The Oklahoma Bucket List
Buy Your Own Western Wear
So, you have just moved to Oklahoma and are looking to fit into the delicate social fabric. You’re still riding the fence between OU and OSU, at least until you see the recruiting classes. But you’ve learned the important things. You know there is no chicken in Chicken Fried Steak. You now that church is not only on Sundays. And you have learned that ranch dressing is good on a whole lot more than just salad. Now comes time to look the part of an honest to goodness Okie. It starts with boots. Cowboy boots are as ubiquitous to Oklahoma garb as berets are to the French (or at least to French as envisioned by Okies). Getting fitted for cowboy boots made of leather from one critter or another is a rite of passage for many in Oklahoma. Just because you’re a late arrival doesn’t let you off the hook. And while you’re at it, since you really want to fit in, you will need to treat yourself to a whole Western wear makeover. Hey, it isn’t just for the extended cab and lasso crowd. In Oklahoma, Western wear occasionally substitutes for formal wear at fancy events. But don’t worry because Oklahoma is rich in cowboy couture shops with staff members willing to help you fit right in: Drysdales, Tener’s, Sheplers, Langston’s and many, many more. You might not feel quite like a million bucks walking out in your ostrich boots, but you should definitely feel like more of a native.
Be a Super in a Tulsa Opera Production
Got a voice that’s best left in the shower but a hankering for your chance at the big time? You could have a role in a Tulsa Opera production and never sing a note. Super is short for supernumerary. These are non-singing, non-speaking actors that are used to create the scene in an opera – in layman’s terms, an extra. You might be a picador in Carmen, a geisha in Madam Butterfly, a guest at a fabulous party in La Traviata or something decidedly less glamorous – a slave or prostitute, perhaps. Most operas require at least a few supers, so the company is frequently on the lookout for volunteers. Nope, you won’t get paid for your stage debut, and you’ll have to go to several rehearsals, but, hey, a superstar has to start somewhere.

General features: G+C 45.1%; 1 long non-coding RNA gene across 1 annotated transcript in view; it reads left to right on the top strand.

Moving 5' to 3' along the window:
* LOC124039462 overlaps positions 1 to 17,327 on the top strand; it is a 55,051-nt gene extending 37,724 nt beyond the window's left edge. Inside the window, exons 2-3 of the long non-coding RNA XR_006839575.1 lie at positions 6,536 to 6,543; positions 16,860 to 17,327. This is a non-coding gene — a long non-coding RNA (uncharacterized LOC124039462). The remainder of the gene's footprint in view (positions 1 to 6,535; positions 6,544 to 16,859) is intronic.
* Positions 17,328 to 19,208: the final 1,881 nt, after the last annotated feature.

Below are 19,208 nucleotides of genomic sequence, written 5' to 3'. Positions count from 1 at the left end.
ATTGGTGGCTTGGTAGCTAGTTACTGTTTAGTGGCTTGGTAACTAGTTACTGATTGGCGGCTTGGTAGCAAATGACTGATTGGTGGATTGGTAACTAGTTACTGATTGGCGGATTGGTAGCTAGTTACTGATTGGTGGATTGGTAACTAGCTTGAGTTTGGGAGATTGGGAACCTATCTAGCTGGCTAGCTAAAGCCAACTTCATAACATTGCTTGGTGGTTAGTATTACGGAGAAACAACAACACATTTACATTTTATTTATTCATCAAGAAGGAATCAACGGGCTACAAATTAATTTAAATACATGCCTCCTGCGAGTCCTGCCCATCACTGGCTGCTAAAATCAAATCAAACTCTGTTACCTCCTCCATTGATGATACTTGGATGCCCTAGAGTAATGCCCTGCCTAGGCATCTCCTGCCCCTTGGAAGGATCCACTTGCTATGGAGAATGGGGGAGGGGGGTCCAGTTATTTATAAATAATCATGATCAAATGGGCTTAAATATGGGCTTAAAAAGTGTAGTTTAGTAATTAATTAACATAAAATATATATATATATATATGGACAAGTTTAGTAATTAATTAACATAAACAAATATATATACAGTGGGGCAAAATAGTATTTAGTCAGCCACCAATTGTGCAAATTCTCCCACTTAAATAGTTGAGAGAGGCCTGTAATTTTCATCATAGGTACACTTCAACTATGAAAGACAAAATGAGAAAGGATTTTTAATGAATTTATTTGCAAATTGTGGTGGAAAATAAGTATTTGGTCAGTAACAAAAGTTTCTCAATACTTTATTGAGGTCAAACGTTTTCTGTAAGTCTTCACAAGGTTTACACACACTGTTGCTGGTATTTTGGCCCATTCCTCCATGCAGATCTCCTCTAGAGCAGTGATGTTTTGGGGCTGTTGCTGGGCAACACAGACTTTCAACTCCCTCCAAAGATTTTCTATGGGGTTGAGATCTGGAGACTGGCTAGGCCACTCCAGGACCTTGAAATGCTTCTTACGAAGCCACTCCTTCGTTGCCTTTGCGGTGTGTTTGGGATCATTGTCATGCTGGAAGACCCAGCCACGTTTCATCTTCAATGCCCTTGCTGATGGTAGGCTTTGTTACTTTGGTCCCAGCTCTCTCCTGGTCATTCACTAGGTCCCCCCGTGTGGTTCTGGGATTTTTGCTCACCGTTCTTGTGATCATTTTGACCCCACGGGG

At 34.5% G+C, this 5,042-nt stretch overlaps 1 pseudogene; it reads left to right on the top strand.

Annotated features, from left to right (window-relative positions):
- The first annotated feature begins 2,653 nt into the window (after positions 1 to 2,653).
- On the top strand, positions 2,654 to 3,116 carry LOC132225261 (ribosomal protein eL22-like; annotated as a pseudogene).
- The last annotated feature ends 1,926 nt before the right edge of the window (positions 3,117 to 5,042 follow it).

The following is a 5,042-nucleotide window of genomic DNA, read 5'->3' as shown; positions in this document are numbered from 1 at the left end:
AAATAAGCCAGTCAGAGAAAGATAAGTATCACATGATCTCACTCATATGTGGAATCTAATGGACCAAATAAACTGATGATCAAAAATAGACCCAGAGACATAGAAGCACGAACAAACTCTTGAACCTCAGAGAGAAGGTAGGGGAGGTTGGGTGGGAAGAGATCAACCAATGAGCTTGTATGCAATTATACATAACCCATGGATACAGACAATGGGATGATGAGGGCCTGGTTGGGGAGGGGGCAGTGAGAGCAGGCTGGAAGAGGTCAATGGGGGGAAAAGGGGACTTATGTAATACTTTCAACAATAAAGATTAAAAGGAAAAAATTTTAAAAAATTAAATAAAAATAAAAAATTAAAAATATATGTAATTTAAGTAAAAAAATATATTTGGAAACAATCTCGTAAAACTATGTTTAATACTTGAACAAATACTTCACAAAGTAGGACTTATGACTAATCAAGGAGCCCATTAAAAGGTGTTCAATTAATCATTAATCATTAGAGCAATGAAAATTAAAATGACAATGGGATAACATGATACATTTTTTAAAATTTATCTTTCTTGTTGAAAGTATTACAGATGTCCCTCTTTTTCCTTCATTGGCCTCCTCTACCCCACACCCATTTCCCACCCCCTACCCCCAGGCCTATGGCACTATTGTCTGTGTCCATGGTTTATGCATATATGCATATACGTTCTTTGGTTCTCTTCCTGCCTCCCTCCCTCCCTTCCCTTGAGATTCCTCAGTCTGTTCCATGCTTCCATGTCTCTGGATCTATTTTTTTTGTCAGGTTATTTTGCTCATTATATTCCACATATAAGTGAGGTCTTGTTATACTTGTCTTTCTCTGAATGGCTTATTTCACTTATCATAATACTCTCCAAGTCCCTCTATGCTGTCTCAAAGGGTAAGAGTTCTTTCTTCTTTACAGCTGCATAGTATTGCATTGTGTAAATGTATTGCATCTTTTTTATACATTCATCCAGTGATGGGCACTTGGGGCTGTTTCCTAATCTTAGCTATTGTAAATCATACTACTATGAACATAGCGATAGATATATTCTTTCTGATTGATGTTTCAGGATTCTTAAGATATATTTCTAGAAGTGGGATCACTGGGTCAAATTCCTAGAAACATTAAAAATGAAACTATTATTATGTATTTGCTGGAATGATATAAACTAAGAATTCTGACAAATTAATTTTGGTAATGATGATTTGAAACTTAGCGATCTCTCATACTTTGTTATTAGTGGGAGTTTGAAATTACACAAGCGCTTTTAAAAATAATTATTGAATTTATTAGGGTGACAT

Eat Fried Chicken At Eischen’s Bar
One could make a theoretical argument that tiny Okarche has only avoided being gobbled up by Oklahoma City because of this small bar and eatery situated in a long-closed grocery store that doesn’t put much emphasis on things like service or plates. But Eischen’s Bar is the oldest bar in the state of Oklahoma and famous for its secret-recipe fried chicken. Food Network’s program Diners, Drive-ins and Dives voted this fried chicken the best in the state of Oklahoma, and most diners agree. Served with a generous portion of pickles and white bread, it makes for a satisfying meal.
Survey The Panhandle From Black Mesa
At almost 5,000 feet, the state’s highest natural elevation provides panoramic views.